Kaylan Waterman of Vespre: When Marble Bar opened, I felt a decided shift in nightlife options in Detroit. From great local talent to touring bands I never thought I'd have the opportunity to see in Detroit, Marble fills the gap of the "mid-sized" venue. Living in the New Center and North End area, it's great to now have a venue nearby with events I'm interested in. Also, a giant, gorgeous, and continually evolving patio is a game changer for me.
My favorite memory from Marble would probably be from last summer when they hosted one of the Allied Media Conference afterparties. There were musical acts on the indoor stage, DJs on the outdoor stage, and food being served on the patio, giving the night a super relaxed and fun festival vibe.
This venue is aimed at all genres, but has a solid partnership with Paxahau, which brings a lot of electronic music events through. I have seen everything from soul and funk DJs to rock and R&B acts to monthly parties like Motor City Soul Stomp and Haute to Death.
Tops with Moon King was one of my favorite shows. I've loved Tops for a few years now, but had never heard Moon King (originally from Montreal, now based in Hamtramck) and they absolutely blew my mind.
Royal Oak Music
318 W. Fourth St., Royal Oak; 248-399-2980; royaloakmusictheatre.com
If you've been here, the likelihood that one of your favorite shows took place here is pretty high. Originally a film house built in 1928, the Royal Oak Music Theatre began hosting live entertainment in 1978. How a space can be both intimate and spacious is beyond us, but the Royal Oak Music Theatre manages to curate an experience to remember.
Stef Chura: I've only played here once, to open for Mac DeMarco, but it's definitely one of my favorite shows. It didn't really hit me until I was there how much history I have with the venue. I'd been going to see shows there from the time I was a teen. It was sentimental to play at the venue itself, but the crowd and Mac's fans are so high energy and positive. Lots of clapping along to songs. People screaming and throwing balloons. I signed hats. I was like "I am ruining your hat?"
For some reason I've only seen rock shows there. But I think it's pretty diverse.
I saw Sonic Youth there almost 10 years ago. Someone elbowed me in my boob so hard that it still hurts. I also saw Animal Collective there a similar amount of years ago, and it was kind of surreal.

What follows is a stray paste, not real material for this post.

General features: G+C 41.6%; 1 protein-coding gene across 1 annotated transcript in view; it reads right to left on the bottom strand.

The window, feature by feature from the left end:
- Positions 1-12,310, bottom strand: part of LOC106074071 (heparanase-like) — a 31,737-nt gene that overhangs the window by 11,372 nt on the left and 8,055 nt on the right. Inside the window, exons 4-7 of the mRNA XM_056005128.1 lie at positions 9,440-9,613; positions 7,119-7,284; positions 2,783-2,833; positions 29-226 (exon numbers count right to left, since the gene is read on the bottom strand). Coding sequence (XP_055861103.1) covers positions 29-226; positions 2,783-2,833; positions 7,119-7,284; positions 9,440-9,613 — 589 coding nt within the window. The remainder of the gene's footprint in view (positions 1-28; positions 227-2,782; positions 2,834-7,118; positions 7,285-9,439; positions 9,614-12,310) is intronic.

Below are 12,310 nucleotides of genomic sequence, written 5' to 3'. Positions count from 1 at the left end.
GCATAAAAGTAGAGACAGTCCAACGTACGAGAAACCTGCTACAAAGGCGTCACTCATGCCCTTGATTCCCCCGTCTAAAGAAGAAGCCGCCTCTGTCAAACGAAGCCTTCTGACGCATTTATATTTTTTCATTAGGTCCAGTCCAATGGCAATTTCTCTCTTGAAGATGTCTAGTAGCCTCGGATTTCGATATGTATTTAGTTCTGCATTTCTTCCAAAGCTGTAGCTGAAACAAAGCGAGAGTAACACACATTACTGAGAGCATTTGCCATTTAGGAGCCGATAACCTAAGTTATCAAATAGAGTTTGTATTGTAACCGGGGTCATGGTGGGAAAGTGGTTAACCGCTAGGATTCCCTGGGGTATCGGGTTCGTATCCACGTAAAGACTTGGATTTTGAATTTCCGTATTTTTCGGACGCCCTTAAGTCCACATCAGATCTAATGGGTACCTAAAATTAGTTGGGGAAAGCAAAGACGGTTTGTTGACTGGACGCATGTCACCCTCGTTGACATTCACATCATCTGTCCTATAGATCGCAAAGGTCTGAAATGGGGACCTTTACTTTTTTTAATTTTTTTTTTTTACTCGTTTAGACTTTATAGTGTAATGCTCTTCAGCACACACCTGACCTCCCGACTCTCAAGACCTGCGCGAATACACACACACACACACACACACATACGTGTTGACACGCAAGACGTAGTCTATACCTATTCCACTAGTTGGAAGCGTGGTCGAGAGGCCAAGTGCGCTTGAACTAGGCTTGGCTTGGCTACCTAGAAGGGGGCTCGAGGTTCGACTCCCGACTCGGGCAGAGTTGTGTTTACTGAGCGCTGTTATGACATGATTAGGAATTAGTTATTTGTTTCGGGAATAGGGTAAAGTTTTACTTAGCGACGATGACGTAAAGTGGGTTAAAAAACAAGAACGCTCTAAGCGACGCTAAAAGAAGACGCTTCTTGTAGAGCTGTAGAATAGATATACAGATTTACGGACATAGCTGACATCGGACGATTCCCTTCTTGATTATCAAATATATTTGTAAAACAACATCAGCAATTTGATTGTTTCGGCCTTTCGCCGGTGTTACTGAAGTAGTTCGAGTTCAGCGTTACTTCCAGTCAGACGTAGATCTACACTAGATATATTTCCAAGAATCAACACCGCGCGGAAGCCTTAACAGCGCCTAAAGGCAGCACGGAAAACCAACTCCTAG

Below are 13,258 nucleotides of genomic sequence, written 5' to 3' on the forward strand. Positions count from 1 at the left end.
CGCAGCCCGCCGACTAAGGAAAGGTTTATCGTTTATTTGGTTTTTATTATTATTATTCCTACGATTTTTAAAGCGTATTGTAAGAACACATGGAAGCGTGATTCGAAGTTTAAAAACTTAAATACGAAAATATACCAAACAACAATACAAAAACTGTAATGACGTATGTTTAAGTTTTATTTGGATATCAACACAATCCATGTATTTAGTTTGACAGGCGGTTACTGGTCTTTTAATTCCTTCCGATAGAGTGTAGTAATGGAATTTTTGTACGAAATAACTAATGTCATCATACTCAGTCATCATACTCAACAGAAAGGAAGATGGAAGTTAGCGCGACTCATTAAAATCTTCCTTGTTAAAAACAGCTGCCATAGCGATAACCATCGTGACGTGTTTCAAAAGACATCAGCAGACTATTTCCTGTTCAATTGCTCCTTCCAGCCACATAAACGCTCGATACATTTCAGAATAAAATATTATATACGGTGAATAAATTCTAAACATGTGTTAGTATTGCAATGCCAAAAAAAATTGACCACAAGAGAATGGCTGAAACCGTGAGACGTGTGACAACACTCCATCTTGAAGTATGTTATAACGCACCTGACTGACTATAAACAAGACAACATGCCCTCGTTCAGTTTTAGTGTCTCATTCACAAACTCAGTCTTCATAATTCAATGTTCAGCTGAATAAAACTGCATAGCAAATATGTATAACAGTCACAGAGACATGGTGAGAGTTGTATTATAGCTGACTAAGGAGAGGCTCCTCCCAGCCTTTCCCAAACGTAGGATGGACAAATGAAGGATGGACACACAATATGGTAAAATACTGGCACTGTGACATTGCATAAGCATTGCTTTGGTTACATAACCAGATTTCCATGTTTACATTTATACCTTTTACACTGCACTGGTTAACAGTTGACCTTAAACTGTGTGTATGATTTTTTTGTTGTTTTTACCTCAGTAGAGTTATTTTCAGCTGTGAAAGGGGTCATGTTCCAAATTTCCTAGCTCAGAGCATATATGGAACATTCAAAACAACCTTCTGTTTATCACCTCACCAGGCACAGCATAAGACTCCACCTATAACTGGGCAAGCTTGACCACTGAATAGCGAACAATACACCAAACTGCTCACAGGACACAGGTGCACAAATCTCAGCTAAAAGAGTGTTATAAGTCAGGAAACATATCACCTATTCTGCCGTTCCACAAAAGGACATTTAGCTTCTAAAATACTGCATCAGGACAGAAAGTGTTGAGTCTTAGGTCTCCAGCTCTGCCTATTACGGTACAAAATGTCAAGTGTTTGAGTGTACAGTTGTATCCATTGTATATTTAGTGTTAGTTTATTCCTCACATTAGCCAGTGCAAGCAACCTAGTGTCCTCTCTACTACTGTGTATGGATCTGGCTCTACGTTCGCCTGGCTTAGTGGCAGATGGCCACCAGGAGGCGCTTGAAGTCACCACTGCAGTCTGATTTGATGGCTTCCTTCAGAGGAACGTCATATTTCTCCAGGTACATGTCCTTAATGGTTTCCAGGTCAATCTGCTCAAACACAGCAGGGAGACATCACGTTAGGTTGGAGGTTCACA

4114 W. Vernor Hwy., Detroit; 313-279-7382; elclubdetroit.com
Located in the heart of Southwest Detroit, El Club went from zero to 60 in record time. Chalk it up to insanely diverse booking, a state of the art sound system, party-friendly patio, or its divine pizza offerings, El Club holds the key to many hearts.
Vanessa Reynolds of River Spirit
One of our favorite venues to perform is El Club. They always book some really amazing acts, and I appreciate having been able to watch people perform in such an intimate setting. They also have a photo booth.
A favorite memory at El Club is the time that we opened for Aldous Harding. It was really great to be able to hang with her in the green room and swap tattoo stories.
El Club doesn't seem to stick to a particular genre, but I've seen shows ranging from dub reggae, to hip-hop, to folk, and experimental electronic music.
A favorite show that we've seen at El Club was Kelela and Lafawndah. It was especially awesome because Ahya Simone opened Kelela's set with her amazing harp playing. I was invited by Ahya to hang out after the show. We danced, collectively serenaded Kelela with her song 'Rewind,' and we were all blessed with one last song after the DJ handed her the mic on the dance floor. It was such a special moment.
1464 Gratiot Ave., Detroit; 313-737-6606; trinosophes.com
Though totally low-key and hyper-caffeinated, Trinosophes is not your typical coffee shop. This space can convert itself into an upscale art house or can fit the needs of top-billing acts, up and comers, as well as spoken word readings.
David Vaughn of Wasabi Dream: Wasabi Dream's record release. It was our first record and we recorded it ourselves. Our friends from Wildcatting came out of retirement to play the show, and my sister's band, Violets, opened.
The room sounds large, unforgiving. It's perfect. As a drummer, the room provides a lot of harsh versatility and dynamics. If you play quietly, your drums can sound massive. I would say the venue is best for bands who can keep a leash on their stage volume, regardless of genre.
My favorite show was the Dirty Three. It was the first big show at Trinosophes, and they hadn't played in Detroit in over 10 years. It was wild.
2110 Trumbull Ave., Detroit; Updates regarding the venue's reopening will be posted at ufofactory.com
Cue Sarah McLachlan's "I Will Remember You," because UFO Factory is the city's most missed venue. The club was forced to close following a construction accident(?) last year when the construction crew of the $45 million Elton Park retail and housing development, you know, completely destroyed the UFO Factory's foundation. Though it's been a slow process, UFO will reopen. And while we await the repairs and the rebuild, let's remember just why UFO Factory is out of this world.
Fred Thomas of Failed Flowers, Hydropark, and Tyvek:
UFO Factory is hands-down my home-base and the place I've played the most and spent the most time. Even living outside of the country between 2015-2017, I still managed to play and hang there constantly. I've known the founders since I was a kid and one of them officiated my wedding. It's one of the most community-minded and beautifully open establishments I've ever known.
Once I left the stage and played an entire song from the closet.
Genres are pretty open and shift, though detractors might say otherwise. I've seen plenty of experimental, punk, lonely songwriter, and electronic shows there.
Favorite show I've seen there is also hard to pin down, but there was a gig summer of 2016 on a Monday night — TAL Sounds and Matchess from Chicago and Dominic Coppola opening the show. There were maybe six people there but it was more incredible and connective than any sold out show I'd been to in ages. I don't feel like that exact energy could have happened anywhere else.